Friday, July 11, 2014

"Call The Midwife:" Nurse Matilda

Recently I heard of several women in their early 40s who grew weary of the business world and decided to go back to school and study nursing. They felt an urge to make a difference and to do a meaningful work. Hospitals in Israel offer today a shortened nursing course for university graduates in mid-career who are ready to make such a change.
Traditionally nursing, together with teaching and social work, was one of the few career choices open for women. The inspiring book by Jennifer Worth, and BBC British TV series it is based on “Call the Midwife,” portray a vivid and accurate picture of life of a nurse in the East End of London in the 1950s. At that time in Britain only 1% of women went to university and only 2% went to professional training courses like nursing.  
A few years earlier across the sea, my mother was such a nurse  in Mandatory Palestine . Like Worth’s midwives, she was always passionate about nursing and proud of her vocation. In 1936 two new hospitals were founded in Palestine, one in Jerusalem and one in the area of Tel Aviv,  and they also offered nursing training. My mother, who immigrated with her family a year earlier, was one of the first nurses to be trained in Palestine.  At that time nurses had to board at the dorms in the hospital and were not allowed to marry in the 3 years of their training. Although my mother had met my father soon after she arrived to Palestine, she only married him 7 years later after graduating from nursing school.
I know that my grandfather insisted that my mother, his only daughter, would pursue further education, but am not sure why, especially as her brothers did not go to university.  I would like to think that he believed in education and wanted her to have a profession so she could be financially independent and would not have to rely on a man. But perhaps, like Rachel’s father Laban, he wanted to test my father's love and endurance.
Only when I grew up I started to appreciate my mother's  determination and diligence; it was close to impossible to be accepted to nursing school in Palestine at that time. There were only the two schools and being a new immigrant she didn’t know the necessary Hebrew. She applied at least two times, but as her Hebrew was not good enough, her application was rejected.  She worked even harder on her language skills and finally was accepted in 1939.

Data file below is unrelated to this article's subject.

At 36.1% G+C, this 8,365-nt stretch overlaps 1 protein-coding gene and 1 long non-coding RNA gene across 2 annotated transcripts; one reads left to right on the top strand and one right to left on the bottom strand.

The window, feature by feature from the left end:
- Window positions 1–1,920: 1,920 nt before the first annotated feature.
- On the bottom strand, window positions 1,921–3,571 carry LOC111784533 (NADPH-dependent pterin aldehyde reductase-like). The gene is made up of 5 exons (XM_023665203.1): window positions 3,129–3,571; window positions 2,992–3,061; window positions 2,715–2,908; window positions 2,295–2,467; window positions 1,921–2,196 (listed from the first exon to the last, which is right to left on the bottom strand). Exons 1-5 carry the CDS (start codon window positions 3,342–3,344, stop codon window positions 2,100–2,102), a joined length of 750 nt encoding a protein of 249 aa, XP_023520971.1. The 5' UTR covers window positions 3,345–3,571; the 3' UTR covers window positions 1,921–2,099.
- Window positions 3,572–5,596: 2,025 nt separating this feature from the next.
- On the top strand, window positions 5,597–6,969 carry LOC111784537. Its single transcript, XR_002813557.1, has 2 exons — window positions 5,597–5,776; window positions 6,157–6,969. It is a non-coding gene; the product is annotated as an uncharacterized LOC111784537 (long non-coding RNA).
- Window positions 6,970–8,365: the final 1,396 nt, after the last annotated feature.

Like in Britain in the 1950s where only 25% of the mothers worked outside the home, growing up in the in Israel at that time, not many of our mothers worked outside the home. My mother worked as a nurse in our community until she retired, and even afterwards she continued to attend professional lectures because she was curious to learn about new professional developments.
 Although as a child I complained when we went out and people would stop my mother in the street  asking  for medical and personal advice,  I was proud of her knowledge and empathy. I believe that these  two qualities are essential for a nurse, and perhaps they explain my grandfather’s decision: he was sure that my mother had the empathy but helped her acquire the necessary knowledge.  
In honor of my mother, nurse Matilda
Photos: my mother in the hospital during nursing training, with a friend on the right side, graduation my mother is in the center.
PS. The British Mandate in Palestine lasted  from 1920 until 1948, at that year David Ben Gurion declared its independence and the state of Israel was established..

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